04/29/09 Vera* Groningen, NetherlandsNote
05/01/09 Bikini Test* Switzerland
05/02/09 d*qliq* Luxembourg
05/03/09 Albani* Winterthur, Switzerland
05/04/09 Cafe de la Danse* Paris, France
05/06/09 Wah-Wah Club* Valencia, Spain
05/07/09 Moby Dick Club* Madrid, Spain
05/08/09 Cafe Hispano* Zaragoza, Spain
05/09/09 Apolo* Barcelona, Spain
05/10/09 Psilocybenea* Spain
05/12/09 Orangehouse* Munich, Germany
05/13/09 Wuk* Vienna, Austria
05/14/09 Teatar & Td* Zagreb, Croatia
05/15/09 GrooveStation* Germany
05/16/09 Pop-Up Festival Germany
05/17/09 Cafe Zapata* Berlin, Germany
05/27/09 Modified Phoenix, Arizona
05/28/09 Spaceland LA, CA
05/29/09 Bar Pink San Diego, CA
05/31/09 Rickshaw Stop SF, CA
06/02/09 Media Club Vancouver, BC
06/03/09 Doug Fir Lounge Portland, OR
06/04/09 Chop Suey Seattle, WA
06/06/09 Kilby Court Salt Lake City, UT
06/07/09 Larimer Lounge Denver, CO
07/04/09 Stubb’s BBQ Austin, Texas
*with Grand Archives
Magnolia album is out May 12th on vinyl. Download "False Alarm" from Barsuk.See Also
The Wooden Birds, Andrew Kenny’s latest project, is a reflection of his move from Brooklyn, New York back to his hometown of Austin, Texas. The two cities have quite a bit in common (laid back atmospheres, blogworthy music scenes, skinny jeans galore), but the differences are palpable on the Wooden Birds’ mellow debut, Magnolia.
Kenny subtracted the signature synths and electronic beats from his former band, American Analog Set, and added rhythmic percussions, an acoustic guitar, and backing female vocals provided by Ola Podrida. Like Kenny’s hometown, the songs on Magnolia are laid-back and tranquil – but with a steady energy that pulses like a heartbeat.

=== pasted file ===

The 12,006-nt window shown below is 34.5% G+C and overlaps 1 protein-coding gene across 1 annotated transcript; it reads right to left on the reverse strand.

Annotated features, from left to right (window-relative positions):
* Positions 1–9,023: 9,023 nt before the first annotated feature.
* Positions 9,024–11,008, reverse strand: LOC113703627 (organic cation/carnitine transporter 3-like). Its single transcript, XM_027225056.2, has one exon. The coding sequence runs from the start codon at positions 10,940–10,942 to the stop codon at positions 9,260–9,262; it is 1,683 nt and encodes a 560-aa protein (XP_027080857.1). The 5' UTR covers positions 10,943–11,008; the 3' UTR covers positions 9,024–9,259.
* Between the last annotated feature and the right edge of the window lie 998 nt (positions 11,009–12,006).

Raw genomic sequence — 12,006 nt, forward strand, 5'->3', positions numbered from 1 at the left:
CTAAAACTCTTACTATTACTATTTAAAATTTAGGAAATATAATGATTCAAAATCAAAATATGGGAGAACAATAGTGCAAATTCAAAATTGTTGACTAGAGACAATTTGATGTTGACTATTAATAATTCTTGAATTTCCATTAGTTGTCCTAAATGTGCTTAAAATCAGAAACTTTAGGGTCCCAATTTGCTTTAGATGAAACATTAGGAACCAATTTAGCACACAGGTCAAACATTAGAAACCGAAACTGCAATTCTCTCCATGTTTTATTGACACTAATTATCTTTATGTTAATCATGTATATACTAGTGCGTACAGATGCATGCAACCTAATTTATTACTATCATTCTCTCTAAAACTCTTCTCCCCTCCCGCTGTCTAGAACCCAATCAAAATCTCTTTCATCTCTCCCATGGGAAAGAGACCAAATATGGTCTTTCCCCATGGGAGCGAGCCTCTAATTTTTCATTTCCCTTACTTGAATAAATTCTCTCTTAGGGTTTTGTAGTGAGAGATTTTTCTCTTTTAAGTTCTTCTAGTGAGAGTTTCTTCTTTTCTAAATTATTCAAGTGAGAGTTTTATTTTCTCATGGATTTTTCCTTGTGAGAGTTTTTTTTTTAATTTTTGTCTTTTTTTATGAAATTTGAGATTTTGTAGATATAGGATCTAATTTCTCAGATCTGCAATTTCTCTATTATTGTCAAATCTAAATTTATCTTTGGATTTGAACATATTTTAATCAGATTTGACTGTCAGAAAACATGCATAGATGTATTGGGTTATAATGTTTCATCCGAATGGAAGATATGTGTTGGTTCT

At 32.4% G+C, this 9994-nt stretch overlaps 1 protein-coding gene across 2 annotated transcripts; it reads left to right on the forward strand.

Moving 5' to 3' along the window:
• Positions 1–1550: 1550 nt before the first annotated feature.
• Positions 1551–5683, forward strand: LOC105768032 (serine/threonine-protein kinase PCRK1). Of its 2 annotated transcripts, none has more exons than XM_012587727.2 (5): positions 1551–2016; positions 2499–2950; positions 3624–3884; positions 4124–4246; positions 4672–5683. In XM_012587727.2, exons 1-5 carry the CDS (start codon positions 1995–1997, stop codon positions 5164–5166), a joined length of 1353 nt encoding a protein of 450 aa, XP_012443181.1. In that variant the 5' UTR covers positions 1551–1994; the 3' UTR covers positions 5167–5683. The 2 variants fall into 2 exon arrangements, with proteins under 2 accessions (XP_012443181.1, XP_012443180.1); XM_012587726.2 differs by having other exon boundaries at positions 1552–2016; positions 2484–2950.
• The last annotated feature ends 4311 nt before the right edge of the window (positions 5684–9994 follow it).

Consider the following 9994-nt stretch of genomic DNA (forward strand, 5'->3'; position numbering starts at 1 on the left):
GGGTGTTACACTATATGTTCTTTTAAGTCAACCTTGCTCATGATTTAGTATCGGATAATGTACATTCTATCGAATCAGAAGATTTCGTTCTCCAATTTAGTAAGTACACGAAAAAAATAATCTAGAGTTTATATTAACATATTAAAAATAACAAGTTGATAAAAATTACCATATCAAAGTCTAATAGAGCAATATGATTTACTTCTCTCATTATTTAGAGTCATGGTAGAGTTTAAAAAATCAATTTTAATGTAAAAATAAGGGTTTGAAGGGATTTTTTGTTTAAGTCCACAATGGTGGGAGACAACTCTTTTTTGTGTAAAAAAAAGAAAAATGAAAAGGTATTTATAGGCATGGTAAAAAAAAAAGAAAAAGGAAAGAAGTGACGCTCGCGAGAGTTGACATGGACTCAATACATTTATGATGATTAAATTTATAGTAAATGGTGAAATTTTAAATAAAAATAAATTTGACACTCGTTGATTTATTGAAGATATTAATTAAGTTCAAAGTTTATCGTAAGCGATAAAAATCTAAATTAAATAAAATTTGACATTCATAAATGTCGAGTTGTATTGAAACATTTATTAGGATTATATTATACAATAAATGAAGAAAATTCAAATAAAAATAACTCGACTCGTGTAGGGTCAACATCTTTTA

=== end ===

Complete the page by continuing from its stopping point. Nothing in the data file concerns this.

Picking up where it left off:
With the simple instrumentation, focus is drawn to Kenny’s quivery vocals and intricate lyrics. The Ben Gibbard comparisons are obvious (they once split an EP together), but Kenny sets himself apart by eschewing pop hooks for intense, prose-like verses that provide quiet, melancholy insight. On the slightly more upbeat track, “The Other One,” Kenny seamlessly tells the tale of a brother with a “journal with the saddest words / that you ever heard,” weaving a thoughtful character study of a detached family.
Kenny’s attention to detail stands out on several character-centered tracks, such “Seven Seventeen,” where he continually laments over the fact that “she was seven when I was seventeen.” Small but specific details scattered throughout Magnolia such as “kissing bike tires,” “makeshift rafts,” and “mom’s Indian rug” emphasize Kenny’s return to Austin. On “Hometown Fantasy,” the simply maracas and acoustic guitar are an ideal soundtrack to any idyllic front porch conversation.
With such a peaceful ambiance, it’s inevitable that some of the slower songs suffer from the “sameness” stigma. It can sound condescending writing off certain albums as “background music,” but in The Wooden Birds’ case, it’s hardly an insult. The album would certainly compliment a drive down South Congress or a lazy afternoon at Barton Springs. But even if you’re miles away from Texas, Magnolia will leave you nostalgic for somewhere warmer, somewhere quiet.